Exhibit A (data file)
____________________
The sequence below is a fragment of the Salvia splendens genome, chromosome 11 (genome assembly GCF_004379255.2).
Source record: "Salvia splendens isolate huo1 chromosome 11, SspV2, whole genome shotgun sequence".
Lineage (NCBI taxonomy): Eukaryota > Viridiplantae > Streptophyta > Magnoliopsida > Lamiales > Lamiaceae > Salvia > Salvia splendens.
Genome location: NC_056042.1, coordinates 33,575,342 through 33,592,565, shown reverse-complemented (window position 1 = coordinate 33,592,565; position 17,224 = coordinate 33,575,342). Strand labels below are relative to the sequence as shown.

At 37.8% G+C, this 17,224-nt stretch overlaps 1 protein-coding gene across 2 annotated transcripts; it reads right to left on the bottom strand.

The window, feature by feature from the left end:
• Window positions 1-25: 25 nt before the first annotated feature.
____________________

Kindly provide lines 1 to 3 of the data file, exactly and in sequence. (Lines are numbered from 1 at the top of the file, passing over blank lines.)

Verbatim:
The sequence below is a fragment of the Salvia splendens genome, chromosome 11 (genome assembly GCF_004379255.2).
Source record: "Salvia splendens isolate huo1 chromosome 11, SspV2, whole genome shotgun sequence".
Lineage (NCBI taxonomy): Eukaryota > Viridiplantae > Streptophyta > Magnoliopsida > Lamiales > Lamiaceae > Salvia > Salvia splendens.